Abdul Gaddy, 6-3 JR PG Tacoma (Wash.) Bellarmine Prep. I had heard a lot of talk about Gaddy, but had never seen him prior to this tournament. Therefore, I was extremely pleased to see that all the talk was justified. The vast majority of the time, the hype I hear on young kids is way out of proportion to their actual talent. But that wasn't the case with Gaddy – he's legit. He's got a great frame, with a young face and the kind of basketball actions that identify him as a player within about two minutes of action. He's a good athlete and very smooth. He takes a couple strides and you're shocked at how much ground he covers. His handle is solid, although it's a bit on the high side. His vision and feel are terrific and he plays unselfishly. He's a true point, but he has the size to possibly defend either spot. His shot looked solid, but he didn't take many jumpers. Off of one viewing, he looks like a contender for the top point guard spot in the west for 2009.
Drew Gordon, 6-9 SR C San Jose (Calif.) Mitty. Gordon is just now coming back from an injured hand and he's obviously not 100% yet. He's in surprisingly good shape, though, for a kid who hasn't been able to play at all for a few weeks. He must've been doing some cardio work, because he didn't seem to get winded at all in the game I saw. Gordon's role in college figures to be one of an energetic and physical post presence. Defense and rebounding are probably the main two areas that he'll initially be focusing on in the early stages of his college career. He's always been willing to be physical and he's certainly got the body to do it. His offense is still coming, but you can see signs of progress. He's had a tendency to play too fast in the past and also to try and dunk everything. So it was encouraging when he caught a pass in semi-transition, about five feet from the basket, pump faked, got his man in the air and then scored on a little bank shot. In the past, Gordon would just try to attack the rim and dunk the ball. His overall feel for the game is not great and that's something which will hopefully improve as he gets coached at a high level and gains experience. He misses a lot of plays at both ends because his feel is that of a much younger player. And Gordon is young for his class, so that's not surprising. He's got all the physical tools to be a very nice player down the road. If he's patient, and doesn't get caught up in other people's expectations, he should have a very productive college career.
Jeremy Tyler, 6-9 SO C/PF San Diego (Calif.) High. Tyler was content to float to the perimeter in the game I saw. He's obviously very gifted and he has all the potential in the world. But his approach to the game needs to become more consistent if he is to fulfill that promise. At his size, he needs to be in the post and dominating. Once he can do that, then expanding his game to the perimeter might be a good idea. But you have to play the game inside out. As a post player, you master the inside part first – then you gradually expand your game to the perimeter. But Tyler has not mastered the low-post game yet. His footwork still needs a lot of work, along with all the other nuances of playing inside. Like a lot of young bigs with his talent, Tyler wants to play outside first. He also was jawing with the ref over a couple calls and that's another thing that will hopefully change as he matures. He allowed himself to become distracted and taken out of the game because he was upset with the refs. Tyler has the size, athleticism and skills to one day be a terrific college player. But the road to that day is not an easy one and it's not a foregone conclusion that he'll reach the lofty heights that many imagine for him. He still has to approach the game the right way, he has to learn to play hard all the time and he has to work on his weaknesses. If he does those things, he's got a chance to be an outstanding player.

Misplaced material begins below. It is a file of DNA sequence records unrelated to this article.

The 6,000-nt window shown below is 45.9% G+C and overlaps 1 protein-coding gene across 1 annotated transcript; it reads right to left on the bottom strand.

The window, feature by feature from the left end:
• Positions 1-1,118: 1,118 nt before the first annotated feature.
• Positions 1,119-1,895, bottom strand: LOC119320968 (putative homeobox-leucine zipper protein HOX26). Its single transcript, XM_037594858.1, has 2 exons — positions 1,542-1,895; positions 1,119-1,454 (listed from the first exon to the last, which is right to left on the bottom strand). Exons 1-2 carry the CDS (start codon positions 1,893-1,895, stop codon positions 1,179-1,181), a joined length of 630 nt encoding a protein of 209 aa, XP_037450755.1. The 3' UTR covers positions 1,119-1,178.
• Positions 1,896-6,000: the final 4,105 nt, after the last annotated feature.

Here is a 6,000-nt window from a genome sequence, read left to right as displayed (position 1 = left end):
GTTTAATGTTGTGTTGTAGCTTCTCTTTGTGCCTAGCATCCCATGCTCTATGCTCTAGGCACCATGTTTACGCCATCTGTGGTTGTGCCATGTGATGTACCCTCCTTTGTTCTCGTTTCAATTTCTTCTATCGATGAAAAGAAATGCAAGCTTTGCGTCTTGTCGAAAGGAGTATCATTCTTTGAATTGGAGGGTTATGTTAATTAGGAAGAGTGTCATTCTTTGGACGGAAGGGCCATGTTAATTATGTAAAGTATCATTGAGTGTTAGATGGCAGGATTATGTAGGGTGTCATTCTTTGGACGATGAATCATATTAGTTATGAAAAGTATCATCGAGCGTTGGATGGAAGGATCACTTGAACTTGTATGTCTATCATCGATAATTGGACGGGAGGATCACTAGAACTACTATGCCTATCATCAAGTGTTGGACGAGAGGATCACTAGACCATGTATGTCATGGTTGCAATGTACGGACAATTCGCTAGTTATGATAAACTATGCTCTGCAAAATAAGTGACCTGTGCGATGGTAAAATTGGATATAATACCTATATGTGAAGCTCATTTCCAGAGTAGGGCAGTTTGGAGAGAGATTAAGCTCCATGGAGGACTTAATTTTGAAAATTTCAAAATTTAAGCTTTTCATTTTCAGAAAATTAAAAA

Avery Bradley, 6-2 JR SG Tacoma (Wash.) Bellarmine Prep. Bradley is a terrific athlete and he plays with excellent energy. He's effective when slashing to the basket, but he's not a shooter. His outside shot is just fair. Which is why it's all the more frustrating when he forces jumpshots. His shot selection needs a lot of work. I was impressed with his defensive effort, however, and he could be a great defender if he puts his mind to it. His decisions overall need work, but there's no question he has high major upside if he can improve those decisions.
DeAngelo Casto, 6-7 SR C Seattle (Wash.) Franklin. Casto is a bit deceiving when you look at look at him. His frame and long arms give you the impression that he's taller than he actually is. He's pretty raw offensively, and he doesn't have good hands, but he will compete and bang inside. His feel for the game isn't great, though, and that limits his upside as a prospect. He probably would be best at the mid major level, but he may end up going higher in a class that has few post players.
Michael Thompson, 6-2 FR SG Las Vegas (Nev.) Canyon Springs. Thompson was playing in one of the younger divisions, so I didn't get to see him go against any real talent. However, he shows all the signs of being a very good prospect someday. He has a very good basketball body and he's an above-average athlete. He showed a good feel for the game and played unselfishly. He got to the rim pretty much at will, so I didn't get to see him shoot much from the perimeter. But he certainly looks like a player to watch in the future.